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Squirrels rely on original tweeter to know they are safe – Quartz



Long before people embrace social media and the 24-hour news cycle, some creatures are already tuning into tweets.

A new study in Plos One, by researchers at Oberlin University in Ohio, tests the hypothesis that birds act as informants to the community, essentially posting news from time to time. They find that gray squirrels adjust their alertness levels to the sounds around them, including the chatter of birds.

In other words, when birds call, squirrels listen, and when birds just knock, rodents know they are

To reach this conclusion, an environmental behavior student, Marie Lilly, created various records and went out a bucket full of equipment to gather data on the impact of these tweets on feeding gray squirrels. Lily hid behind trees as she made five sounds for squirrels. To indicate danger, she played the call of a hawk with a red tail, and to show safety, she played either ambient sound or one of three different records of talkative birds. Then, using a specially crafted app, she noted the behavior of squirrels, recording how long a squirrel spent freezing, eating, running, resting, standing or staring at the sky.

While collecting the data, Lilly told NPR, she could not necessarily comprehend the squirrel's behavior. "In the field, I couldn't figure out if their alertness was decreasing or not because I was just recording their rude behavior," she explains.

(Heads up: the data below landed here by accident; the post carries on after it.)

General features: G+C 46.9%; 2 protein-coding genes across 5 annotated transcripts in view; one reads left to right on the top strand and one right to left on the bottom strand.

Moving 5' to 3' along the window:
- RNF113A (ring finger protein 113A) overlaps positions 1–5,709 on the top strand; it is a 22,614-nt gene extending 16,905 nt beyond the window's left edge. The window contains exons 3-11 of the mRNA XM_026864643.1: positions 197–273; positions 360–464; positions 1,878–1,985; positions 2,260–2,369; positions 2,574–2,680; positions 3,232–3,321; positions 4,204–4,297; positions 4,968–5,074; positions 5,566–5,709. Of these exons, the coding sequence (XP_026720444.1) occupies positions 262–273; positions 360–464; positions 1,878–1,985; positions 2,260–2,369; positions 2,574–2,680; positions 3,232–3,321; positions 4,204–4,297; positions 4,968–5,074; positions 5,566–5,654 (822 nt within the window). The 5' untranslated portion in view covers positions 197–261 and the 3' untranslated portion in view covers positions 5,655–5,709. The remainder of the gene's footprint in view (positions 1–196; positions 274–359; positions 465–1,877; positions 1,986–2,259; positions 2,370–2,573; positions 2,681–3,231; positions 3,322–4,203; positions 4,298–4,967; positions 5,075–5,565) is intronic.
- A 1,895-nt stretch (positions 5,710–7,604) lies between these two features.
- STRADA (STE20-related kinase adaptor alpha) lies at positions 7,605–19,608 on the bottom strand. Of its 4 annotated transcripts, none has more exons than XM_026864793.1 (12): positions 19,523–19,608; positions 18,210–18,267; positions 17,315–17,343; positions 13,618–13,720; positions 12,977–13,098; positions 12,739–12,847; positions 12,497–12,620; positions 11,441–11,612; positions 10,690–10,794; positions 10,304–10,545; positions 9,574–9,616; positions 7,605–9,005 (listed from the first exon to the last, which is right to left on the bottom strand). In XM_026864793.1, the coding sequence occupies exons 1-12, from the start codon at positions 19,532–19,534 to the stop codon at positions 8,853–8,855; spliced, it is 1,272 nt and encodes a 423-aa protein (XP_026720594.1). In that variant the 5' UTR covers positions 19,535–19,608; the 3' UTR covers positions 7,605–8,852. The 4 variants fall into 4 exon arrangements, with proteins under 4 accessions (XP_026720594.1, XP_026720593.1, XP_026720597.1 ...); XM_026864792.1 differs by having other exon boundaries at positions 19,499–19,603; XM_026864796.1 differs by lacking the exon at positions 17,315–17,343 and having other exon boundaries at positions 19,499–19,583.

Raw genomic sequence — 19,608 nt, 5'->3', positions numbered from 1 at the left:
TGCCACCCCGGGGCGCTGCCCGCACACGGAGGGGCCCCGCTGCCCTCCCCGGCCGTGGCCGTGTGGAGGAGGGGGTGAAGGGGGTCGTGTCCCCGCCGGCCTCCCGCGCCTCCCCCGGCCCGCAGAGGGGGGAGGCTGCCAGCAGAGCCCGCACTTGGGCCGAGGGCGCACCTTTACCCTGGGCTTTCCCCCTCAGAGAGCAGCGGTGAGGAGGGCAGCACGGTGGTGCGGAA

However, when analyzing the data collected after 67 experiments – 30 with tweeting bird sounds and 37 with ambient noise – a model emerged. Lily found that squirrels became more alert after hearing the cry of a red-tailed hawk – freezing, running or looking up. But when she whistled at the sound of birds slapping – no matter which of the three records – the squirrels quickly began their regular activities, feeding themselves violently, clearly convinced that the danger had passed through the birds exchanged. Squirrels responded more quickly to the calming of bird song than to ambient noise, indicating that they relied more on inattentive informants to gauge the dangers they were facing than the mere absence of threatening sounds.

In a paper published with Oberlin Professor Keith Tarwin, Lily and her fellow researchers claim that the findings show that animals not only rely on vowel species to transmit hazard information, but also listen closely for safety indications. They note that with the increase in noise pollution levels – which also pose a threat to human health – creatures such as squirrels that rely on news reports of other species will be increasingly threatened because they will miss out on these important tweets.


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